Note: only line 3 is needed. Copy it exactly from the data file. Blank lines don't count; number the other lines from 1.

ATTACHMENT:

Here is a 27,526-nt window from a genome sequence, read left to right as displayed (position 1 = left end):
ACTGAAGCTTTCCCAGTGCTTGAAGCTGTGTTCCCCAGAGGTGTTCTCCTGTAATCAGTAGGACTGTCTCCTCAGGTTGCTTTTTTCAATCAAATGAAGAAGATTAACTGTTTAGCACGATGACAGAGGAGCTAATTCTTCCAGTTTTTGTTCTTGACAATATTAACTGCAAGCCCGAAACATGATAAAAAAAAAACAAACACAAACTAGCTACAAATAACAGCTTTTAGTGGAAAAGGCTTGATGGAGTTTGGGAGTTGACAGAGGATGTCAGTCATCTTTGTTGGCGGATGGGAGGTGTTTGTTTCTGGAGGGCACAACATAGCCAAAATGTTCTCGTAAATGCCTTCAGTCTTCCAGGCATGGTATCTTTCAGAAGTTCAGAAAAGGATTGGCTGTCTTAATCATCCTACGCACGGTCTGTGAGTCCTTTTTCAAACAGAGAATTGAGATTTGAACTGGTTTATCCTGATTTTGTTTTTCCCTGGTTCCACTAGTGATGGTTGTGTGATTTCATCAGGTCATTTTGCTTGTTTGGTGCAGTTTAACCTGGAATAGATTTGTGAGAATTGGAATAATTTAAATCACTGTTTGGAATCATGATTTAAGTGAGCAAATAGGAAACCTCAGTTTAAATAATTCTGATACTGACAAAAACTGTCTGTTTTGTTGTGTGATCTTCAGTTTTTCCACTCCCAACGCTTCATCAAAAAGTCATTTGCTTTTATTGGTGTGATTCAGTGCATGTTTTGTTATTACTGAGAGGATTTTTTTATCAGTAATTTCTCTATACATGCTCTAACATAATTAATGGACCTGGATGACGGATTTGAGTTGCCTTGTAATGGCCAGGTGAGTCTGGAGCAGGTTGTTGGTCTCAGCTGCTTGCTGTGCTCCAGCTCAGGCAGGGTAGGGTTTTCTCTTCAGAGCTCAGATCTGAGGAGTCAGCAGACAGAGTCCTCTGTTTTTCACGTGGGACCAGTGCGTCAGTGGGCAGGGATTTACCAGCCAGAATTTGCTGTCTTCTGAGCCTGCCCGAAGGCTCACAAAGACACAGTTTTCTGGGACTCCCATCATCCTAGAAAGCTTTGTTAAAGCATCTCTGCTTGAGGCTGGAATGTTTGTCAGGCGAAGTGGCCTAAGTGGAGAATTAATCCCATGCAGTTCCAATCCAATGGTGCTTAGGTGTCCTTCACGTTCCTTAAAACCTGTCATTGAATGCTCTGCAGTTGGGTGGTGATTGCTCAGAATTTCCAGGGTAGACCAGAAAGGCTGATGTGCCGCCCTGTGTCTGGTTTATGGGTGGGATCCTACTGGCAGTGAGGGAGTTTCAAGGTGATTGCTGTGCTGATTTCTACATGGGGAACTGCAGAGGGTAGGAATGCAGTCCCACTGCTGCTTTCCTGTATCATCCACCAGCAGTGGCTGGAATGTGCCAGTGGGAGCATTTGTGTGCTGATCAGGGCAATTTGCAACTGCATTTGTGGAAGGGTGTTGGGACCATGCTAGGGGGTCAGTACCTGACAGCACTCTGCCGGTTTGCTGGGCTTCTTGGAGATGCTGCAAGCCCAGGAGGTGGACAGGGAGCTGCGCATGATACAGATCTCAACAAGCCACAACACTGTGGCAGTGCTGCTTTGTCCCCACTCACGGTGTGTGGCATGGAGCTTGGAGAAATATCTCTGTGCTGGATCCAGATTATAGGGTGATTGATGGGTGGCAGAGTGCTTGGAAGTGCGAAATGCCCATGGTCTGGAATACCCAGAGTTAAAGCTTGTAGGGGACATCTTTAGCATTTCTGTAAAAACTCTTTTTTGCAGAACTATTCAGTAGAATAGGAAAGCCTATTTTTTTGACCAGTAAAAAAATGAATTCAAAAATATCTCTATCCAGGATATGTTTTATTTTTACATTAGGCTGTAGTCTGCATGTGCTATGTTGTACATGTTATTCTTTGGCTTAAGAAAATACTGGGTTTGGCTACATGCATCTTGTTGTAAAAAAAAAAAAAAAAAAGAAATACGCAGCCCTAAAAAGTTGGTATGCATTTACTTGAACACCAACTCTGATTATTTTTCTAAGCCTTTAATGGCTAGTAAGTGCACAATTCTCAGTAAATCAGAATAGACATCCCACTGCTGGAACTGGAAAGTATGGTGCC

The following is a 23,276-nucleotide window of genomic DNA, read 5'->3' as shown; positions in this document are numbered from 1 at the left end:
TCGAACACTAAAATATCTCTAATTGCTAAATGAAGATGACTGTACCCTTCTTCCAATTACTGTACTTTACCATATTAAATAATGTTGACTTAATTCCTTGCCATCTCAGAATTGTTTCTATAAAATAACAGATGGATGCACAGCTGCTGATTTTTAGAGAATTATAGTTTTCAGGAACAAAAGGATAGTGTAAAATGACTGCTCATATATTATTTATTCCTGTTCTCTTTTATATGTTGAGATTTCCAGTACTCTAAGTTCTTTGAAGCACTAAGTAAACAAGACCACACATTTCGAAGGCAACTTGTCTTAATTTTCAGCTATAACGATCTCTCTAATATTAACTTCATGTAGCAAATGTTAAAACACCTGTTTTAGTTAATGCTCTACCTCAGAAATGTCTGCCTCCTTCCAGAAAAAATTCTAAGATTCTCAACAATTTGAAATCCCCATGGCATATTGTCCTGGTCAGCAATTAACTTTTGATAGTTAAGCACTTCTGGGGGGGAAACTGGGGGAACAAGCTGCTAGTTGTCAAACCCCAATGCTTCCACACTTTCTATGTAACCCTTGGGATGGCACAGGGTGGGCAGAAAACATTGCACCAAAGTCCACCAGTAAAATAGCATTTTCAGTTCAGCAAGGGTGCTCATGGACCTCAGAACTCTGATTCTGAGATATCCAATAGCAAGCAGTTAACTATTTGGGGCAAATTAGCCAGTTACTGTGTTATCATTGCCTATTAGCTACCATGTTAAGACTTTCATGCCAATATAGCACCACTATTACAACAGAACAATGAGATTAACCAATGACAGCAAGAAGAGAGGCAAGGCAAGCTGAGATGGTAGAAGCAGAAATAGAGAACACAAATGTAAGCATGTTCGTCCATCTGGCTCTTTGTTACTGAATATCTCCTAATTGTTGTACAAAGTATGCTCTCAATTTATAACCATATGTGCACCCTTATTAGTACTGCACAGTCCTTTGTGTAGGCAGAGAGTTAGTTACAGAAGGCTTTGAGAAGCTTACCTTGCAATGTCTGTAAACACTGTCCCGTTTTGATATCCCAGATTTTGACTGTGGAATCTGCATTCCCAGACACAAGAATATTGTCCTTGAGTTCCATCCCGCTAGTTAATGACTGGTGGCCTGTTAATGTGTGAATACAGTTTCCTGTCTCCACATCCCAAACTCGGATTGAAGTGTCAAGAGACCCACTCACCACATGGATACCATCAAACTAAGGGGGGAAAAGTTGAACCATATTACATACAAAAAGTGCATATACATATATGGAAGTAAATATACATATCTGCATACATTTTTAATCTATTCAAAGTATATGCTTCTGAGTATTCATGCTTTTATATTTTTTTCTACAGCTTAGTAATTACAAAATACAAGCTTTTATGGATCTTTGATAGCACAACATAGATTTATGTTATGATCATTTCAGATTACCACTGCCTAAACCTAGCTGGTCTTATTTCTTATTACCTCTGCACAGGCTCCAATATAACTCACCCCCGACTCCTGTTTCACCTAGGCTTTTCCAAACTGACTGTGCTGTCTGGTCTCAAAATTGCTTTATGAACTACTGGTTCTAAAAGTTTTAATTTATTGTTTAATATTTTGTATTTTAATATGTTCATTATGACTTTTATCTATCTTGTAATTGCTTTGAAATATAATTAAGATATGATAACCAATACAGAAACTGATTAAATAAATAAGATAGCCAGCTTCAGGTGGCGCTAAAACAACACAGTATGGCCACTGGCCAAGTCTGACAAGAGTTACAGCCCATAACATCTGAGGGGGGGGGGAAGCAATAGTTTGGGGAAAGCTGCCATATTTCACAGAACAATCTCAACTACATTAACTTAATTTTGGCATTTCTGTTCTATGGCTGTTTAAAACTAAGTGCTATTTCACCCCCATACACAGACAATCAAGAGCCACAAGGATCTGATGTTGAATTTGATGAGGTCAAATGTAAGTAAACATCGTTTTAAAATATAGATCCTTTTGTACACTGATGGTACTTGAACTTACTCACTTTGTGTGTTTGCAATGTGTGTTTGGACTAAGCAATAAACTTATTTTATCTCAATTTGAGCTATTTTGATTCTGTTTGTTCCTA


The following is a 23,276-nucleotide window of genomic DNA, read 5'->3' as shown; positions in this document are numbered from 1 at the left end: